Today’s post was shared by Gelman on Workplace Injuries and comes from www.npr.org
Here is a short but extremely important and insightful article from National Public Radio that highlights how workers’ compensation shortcomings affect injured workers and their loved ones. The OSHA report itself is a 12-page read, including the executive summary, with around four pages of end notes, putting the document at 20 worthwhile pages total. The bullet-point list from the NPR article is very helpful, and each of the bullet points is very important. However, there are two thoughts that jumped out:
1.“Employers pay only 21 percent of the costs of workplace injuries through workers’ compensation. Families end up bearing 50 percent of the costs and taxpayers pay 16 percent when workers resort to food stamps or Social Security Disability.”
2. “On average, injured workers earn $31,000 or 15 percent less in the 10 years following a workplace injury”
These points are important because they illustrate two of the many costs when workers’ compensation systems don’t live up to their obligations. I will continue to address these costs as discussion is merited in future blogs.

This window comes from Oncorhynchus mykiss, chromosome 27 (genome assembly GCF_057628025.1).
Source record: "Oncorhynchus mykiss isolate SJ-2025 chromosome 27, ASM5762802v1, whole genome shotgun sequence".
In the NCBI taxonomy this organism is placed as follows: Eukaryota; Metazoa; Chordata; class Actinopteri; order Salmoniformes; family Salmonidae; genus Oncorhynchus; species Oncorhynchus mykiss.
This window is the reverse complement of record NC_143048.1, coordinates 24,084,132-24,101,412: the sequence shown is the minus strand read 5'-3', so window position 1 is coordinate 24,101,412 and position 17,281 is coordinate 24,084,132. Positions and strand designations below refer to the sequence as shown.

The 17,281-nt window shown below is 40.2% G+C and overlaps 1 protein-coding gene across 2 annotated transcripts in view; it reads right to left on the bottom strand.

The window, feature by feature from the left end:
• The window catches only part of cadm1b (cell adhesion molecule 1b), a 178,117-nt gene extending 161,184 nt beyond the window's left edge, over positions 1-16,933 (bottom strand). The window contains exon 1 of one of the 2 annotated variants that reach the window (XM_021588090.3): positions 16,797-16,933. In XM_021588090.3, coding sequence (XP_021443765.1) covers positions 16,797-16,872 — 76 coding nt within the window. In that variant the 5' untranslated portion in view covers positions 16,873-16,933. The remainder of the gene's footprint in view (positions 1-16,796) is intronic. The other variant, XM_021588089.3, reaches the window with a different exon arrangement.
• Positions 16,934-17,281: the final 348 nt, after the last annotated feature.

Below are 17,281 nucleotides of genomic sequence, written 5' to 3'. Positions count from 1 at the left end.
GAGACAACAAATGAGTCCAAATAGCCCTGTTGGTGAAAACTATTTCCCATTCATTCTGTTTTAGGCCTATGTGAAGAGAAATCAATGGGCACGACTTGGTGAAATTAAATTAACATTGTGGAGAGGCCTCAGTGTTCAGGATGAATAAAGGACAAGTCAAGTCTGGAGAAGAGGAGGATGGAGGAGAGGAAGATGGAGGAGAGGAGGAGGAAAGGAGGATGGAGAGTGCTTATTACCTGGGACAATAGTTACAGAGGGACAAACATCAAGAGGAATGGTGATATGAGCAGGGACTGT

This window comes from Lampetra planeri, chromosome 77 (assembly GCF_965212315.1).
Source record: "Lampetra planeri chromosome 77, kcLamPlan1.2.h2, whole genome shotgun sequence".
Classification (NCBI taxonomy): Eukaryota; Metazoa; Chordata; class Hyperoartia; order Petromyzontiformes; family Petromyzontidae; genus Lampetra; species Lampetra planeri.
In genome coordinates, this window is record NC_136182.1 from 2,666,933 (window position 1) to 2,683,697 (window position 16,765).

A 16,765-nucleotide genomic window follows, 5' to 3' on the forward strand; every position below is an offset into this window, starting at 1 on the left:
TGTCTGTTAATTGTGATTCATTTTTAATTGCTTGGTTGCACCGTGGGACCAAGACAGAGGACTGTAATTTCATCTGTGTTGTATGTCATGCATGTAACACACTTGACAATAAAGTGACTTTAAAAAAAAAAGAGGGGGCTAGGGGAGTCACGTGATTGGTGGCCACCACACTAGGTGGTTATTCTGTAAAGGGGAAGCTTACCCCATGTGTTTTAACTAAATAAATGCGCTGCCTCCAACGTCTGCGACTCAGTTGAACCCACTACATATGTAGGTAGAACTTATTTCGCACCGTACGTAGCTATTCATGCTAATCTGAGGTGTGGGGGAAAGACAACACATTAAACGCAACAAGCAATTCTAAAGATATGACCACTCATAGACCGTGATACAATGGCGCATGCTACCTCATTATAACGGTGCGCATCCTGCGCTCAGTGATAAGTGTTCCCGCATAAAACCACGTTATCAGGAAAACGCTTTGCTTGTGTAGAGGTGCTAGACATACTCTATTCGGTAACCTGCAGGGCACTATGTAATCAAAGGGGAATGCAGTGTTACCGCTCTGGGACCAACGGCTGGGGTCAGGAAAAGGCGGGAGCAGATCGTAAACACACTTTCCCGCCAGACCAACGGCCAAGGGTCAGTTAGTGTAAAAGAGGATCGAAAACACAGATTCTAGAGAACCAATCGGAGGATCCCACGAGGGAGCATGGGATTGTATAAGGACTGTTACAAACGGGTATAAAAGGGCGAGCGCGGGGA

However, if you’re a loved one of an injured worker, you’re well aware of the stark reality: there are very real financial costs, among many other issues, to deal with when a person gets hurt at work. These financial costs are reflected in both treatment of injuries and reduced income after a work injury, as listed above.
If by some chance you don’t personally know anyone who has ever been injured on the job, I suspect that you’re still a taxpayer. As a taxpayer, and hopefully an empathetic human being, we should all be aware of how we subsidize businesses and insurance companies when it comes to workers’ compensation incidents.
Because if the workers’ compensation system worked as it was supposed to, even acting as “an incentive to provide a safe workplace” as mentioned in the article, fewer people would be injured. Though it may be idealistic, then businesses would be more productive, and workers would have safer places to work. Finally, society would have fewer opportunities to subsidize a system that is not always making a good-faith effort when it comes to providing the benefits that an injured worker needs to move on with life.
|A few hours after ProPublica and NPR issued the first in a series of reports about workers’ compensation “reforms” sweeping the country, the Occupational Safety and Health Administration coincidentally released a paper linking workplace injuries to income inequality.
The OSHA paper and ProPublica/NPR stories come to similar conclusions about how some injured workers have been affected by a decade of changes in workers’ compensation laws, including cutbacks in benefits and more difficulty in getting benefits.
But OSHA goes on to say that many injured workers and their families find themselves in “a trap which leaves them less able to save for the future or to make the investments in skills and education that provide the opportunity for advancement.”
Among the paper’s other major points: